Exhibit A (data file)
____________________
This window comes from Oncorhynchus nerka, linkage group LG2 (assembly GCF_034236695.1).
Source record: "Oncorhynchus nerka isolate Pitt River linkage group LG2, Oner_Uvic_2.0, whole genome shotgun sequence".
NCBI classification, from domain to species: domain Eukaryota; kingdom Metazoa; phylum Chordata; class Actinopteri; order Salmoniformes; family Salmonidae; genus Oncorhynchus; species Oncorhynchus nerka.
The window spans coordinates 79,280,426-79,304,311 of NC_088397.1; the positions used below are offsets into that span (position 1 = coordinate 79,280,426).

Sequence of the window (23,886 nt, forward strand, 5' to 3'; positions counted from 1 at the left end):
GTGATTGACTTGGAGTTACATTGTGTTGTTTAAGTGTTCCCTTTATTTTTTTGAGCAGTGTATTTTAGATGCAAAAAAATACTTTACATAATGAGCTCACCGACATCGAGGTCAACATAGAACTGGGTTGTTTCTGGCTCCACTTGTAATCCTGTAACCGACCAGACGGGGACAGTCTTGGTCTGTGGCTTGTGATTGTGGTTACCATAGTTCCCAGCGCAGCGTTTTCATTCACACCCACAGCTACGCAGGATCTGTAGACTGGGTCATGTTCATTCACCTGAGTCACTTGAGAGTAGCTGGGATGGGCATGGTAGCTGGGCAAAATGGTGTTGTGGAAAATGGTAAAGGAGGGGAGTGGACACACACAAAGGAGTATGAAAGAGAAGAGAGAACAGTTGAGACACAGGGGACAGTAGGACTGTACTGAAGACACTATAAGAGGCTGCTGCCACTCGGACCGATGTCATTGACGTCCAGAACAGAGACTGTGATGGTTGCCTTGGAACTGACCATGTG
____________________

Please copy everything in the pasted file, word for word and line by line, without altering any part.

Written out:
This window comes from Oncorhynchus nerka, linkage group LG2 (assembly GCF_034236695.1).
Source record: "Oncorhynchus nerka isolate Pitt River linkage group LG2, Oner_Uvic_2.0, whole genome shotgun sequence".
NCBI classification, from domain to species: domain Eukaryota; kingdom Metazoa; phylum Chordata; class Actinopteri; order Salmoniformes; family Salmonidae; genus Oncorhynchus; species Oncorhynchus nerka.
The window spans coordinates 79,280,426-79,304,311 of NC_088397.1; the positions used below are offsets into that span (position 1 = coordinate 79,280,426).

Sequence of the window (23,886 nt, forward strand, 5' to 3'; positions counted from 1 at the left end):
GTGATTGACTTGGAGTTACATTGTGTTGTTTAAGTGTTCCCTTTATTTTTTTGAGCAGTGTATTTTAGATGCAAAAAAATACTTTACATAATGAGCTCACCGACATCGAGGTCAACATAGAACTGGGTTGTTTCTGGCTCCACTTGTAATCCTGTAACCGACCAGACGGGGACAGTCTTGGTCTGTGGCTTGTGATTGTGGTTACCATAGTTCCCAGCGCAGCGTTTTCATTCACACCCACAGCTACGCAGGATCTGTAGACTGGGTCATGTTCATTCACCTGAGTCACTTGAGAGTAGCTGGGATGGGCATGGTAGCTGGGCAAAATGGTGTTGTGGAAAATGGTAAAGGAGGGGAGTGGACACACACAAAGGAGTATGAAAGAGAAGAGAGAACAGTTGAGACACAGGGGACAGTAGGACTGTACTGAAGACACTATAAGAGGCTGCTGCCACTCGGACCGATGTCATTGACGTCCAGAACAGAGACTGTGATGGTTGCCTTGGAACTGACCATGTG